Drivers using cellphones are four times more likely to cause a crash as other drivers, research shows.
Rotorua Coroner Wallace Bain made the observation in his findings into the death of Paula Jessep, 37. She died on December 22, 2011 in a head-on collision between her Toyota Rav 4, which she was driving, and a Nissan Sunny on State Highway 1, north of Tirau.
Ms Jessep was travelling alone while the Nissan carried three occupants, all of whom were injured in the crash.
Ms Jessep was driving to Hamilton from Rotorua and although it was raining heavily at the time of the crash, police suspected she had been texting on her cellphone as she drove.
Dr Bain found Ms Jessep died from severe head and other injuries as a result of the crash. He also flagged the dangers of using a cellphone while driving, citing research which found drivers using cellphones were four times more likely to crash than other drivers.
He has recommended his findings be forwarded to the Minister of Transport to support and increase a public education campaign in respect of the dangers of driving while distracted, which included the use of cellphones, texting and general tiredness.
During the inquest Senior Sergeant Fane Troy said when he arrived at the scene of the crash, he examined Ms Jessep's cellphone, found sitting in the driver's footwell of her car. Mr Troy counted a total of 19 texts sent by Ms Jessep, the last of which was sent about 15 minutes before the crash.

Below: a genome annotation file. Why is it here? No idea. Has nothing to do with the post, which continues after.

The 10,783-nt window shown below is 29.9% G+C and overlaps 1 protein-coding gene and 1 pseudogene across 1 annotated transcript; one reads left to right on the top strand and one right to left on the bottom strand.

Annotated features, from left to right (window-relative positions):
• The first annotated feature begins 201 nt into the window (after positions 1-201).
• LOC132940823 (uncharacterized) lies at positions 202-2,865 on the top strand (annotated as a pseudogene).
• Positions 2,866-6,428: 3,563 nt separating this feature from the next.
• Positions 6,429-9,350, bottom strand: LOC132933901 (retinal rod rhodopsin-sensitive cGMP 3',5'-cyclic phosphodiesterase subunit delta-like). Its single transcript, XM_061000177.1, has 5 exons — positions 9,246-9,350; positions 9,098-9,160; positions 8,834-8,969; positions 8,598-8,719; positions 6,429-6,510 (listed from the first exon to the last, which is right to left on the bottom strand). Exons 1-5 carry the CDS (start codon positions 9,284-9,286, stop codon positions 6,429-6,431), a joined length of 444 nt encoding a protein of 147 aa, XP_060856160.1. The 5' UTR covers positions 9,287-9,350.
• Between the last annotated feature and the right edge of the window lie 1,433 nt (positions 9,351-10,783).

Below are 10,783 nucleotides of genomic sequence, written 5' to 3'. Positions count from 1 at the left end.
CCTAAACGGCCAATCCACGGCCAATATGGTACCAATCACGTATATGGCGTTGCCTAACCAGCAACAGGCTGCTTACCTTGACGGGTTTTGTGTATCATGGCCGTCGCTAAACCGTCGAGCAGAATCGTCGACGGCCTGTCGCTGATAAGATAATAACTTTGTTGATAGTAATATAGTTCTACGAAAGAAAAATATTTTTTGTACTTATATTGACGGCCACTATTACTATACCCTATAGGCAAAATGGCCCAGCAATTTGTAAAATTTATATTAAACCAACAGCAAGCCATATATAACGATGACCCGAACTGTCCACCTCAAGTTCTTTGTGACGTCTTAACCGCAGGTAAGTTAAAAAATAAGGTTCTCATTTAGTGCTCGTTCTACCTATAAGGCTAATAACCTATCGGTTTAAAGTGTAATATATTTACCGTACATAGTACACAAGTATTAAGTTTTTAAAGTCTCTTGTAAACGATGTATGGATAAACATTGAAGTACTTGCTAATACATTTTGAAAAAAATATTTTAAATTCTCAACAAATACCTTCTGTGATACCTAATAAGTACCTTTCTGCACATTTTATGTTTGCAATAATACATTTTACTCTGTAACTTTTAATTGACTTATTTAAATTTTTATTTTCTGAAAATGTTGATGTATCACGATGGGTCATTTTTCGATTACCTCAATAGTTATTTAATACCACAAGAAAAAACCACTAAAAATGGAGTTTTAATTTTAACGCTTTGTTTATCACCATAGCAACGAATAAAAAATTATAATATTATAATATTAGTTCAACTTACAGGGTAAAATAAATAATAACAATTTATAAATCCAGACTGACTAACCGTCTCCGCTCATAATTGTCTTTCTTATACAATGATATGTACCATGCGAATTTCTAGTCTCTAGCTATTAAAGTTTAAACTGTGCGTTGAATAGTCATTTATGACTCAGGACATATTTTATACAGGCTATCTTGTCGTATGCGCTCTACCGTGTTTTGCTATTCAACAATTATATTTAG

During the inquest Ms Jessep's son Elliott, who was a student in Hamilton, said since the crash he had been speaking out about texting and driving and commented on the "text can wait" campaign being run by the women in the other vehicle.
Elliott had declined to join the campaign and although he thought a good job was being done, he did not want to take part because it put his mother in a bad light.
He spoke of being concerned about how the heater was set high in his mother's car and felt that if she was driving in a hot car it would make her a lot more tired and distracted.
He pointed out it was not certain that at the moment of the crash, when his mother drifted across the road, that she was in fact texting - reading an incoming message or sending one out. However, he agreed there was a strong inference his mother was doing this at the time of the crash.
Dr Bain commended those behind the "text can wait" campaign and said he agreed with Ms Jessep's son Elliott, who gave evidence during the inquest, that distracted driving was a real threat to people on the roads.
During the first 21 months of a ban on the use of handheld cellphones while driving, more than 14,000 tickets were issued.
Figures provided by the police show 28 people died on New Zealand roads in crashes caused by people using cellphones since 2007.
Dr Bain said figures released under the Official Information Act showed 149 crashes were thought to have been at least partly caused by mobile phone use in the year to March 2012.
"There is no doubt on studies conducted and from basic commonsense that texting while driving impairs drivers' abilities."